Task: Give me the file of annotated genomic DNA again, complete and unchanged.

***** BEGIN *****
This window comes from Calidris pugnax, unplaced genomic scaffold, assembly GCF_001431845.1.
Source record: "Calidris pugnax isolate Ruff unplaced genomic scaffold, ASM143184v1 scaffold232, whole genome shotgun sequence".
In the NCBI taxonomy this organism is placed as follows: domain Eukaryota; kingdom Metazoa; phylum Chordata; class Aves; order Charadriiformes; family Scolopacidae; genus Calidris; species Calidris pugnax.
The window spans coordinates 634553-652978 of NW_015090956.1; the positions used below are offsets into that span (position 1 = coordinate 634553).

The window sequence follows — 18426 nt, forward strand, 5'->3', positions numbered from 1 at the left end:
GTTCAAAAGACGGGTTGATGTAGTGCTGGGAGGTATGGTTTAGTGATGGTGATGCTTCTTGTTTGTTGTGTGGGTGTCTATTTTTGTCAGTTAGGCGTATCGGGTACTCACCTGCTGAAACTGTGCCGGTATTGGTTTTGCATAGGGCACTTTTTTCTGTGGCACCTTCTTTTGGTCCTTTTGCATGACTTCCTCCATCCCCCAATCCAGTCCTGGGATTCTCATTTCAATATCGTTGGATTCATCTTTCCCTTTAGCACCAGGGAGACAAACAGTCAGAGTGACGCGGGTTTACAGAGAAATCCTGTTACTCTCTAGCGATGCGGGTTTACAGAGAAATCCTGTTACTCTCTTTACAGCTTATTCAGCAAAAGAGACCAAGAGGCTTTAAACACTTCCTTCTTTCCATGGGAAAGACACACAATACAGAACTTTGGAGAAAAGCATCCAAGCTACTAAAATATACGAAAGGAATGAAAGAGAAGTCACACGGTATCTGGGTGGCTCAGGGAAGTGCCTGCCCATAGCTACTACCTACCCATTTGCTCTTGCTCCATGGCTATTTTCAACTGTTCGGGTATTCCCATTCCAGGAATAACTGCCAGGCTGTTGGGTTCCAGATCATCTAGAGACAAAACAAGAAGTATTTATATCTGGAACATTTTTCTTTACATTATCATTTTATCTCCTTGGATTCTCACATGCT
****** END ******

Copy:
This window comes from Calidris pugnax, unplaced genomic scaffold, assembly GCF_001431845.1.
Source record: "Calidris pugnax isolate Ruff unplaced genomic scaffold, ASM143184v1 scaffold232, whole genome shotgun sequence".
In the NCBI taxonomy this organism is placed as follows: domain Eukaryota; kingdom Metazoa; phylum Chordata; class Aves; order Charadriiformes; family Scolopacidae; genus Calidris; species Calidris pugnax.
The window spans coordinates 634553-652978 of NW_015090956.1; the positions used below are offsets into that span (position 1 = coordinate 634553).

The window sequence follows — 18426 nt, forward strand, 5'->3', positions numbered from 1 at the left end:
GTTCAAAAGACGGGTTGATGTAGTGCTGGGAGGTATGGTTTAGTGATGGTGATGCTTCTTGTTTGTTGTGTGGGTGTCTATTTTTGTCAGTTAGGCGTATCGGGTACTCACCTGCTGAAACTGTGCCGGTATTGGTTTTGCATAGGGCACTTTTTTCTGTGGCACCTTCTTTTGGTCCTTTTGCATGACTTCCTCCATCCCCCAATCCAGTCCTGGGATTCTCATTTCAATATCGTTGGATTCATCTTTCCCTTTAGCACCAGGGAGACAAACAGTCAGAGTGACGCGGGTTTACAGAGAAATCCTGTTACTCTCTAGCGATGCGGGTTTACAGAGAAATCCTGTTACTCTCTTTACAGCTTATTCAGCAAAAGAGACCAAGAGGCTTTAAACACTTCCTTCTTTCCATGGGAAAGACACACAATACAGAACTTTGGAGAAAAGCATCCAAGCTACTAAAATATACGAAAGGAATGAAAGAGAAGTCACACGGTATCTGGGTGGCTCAGGGAAGTGCCTGCCCATAGCTACTACCTACCCATTTGCTCTTGCTCCATGGCTATTTTCAACTGTTCGGGTATTCCCATTCCAGGAATAACTGCCAGGCTGTTGGGTTCCAGATCATCTAGAGACAAAACAAGAAGTATTTATATCTGGAACATTTTTCTTTACATTATCATTTTATCTCCTTGGATTCTCACATGCT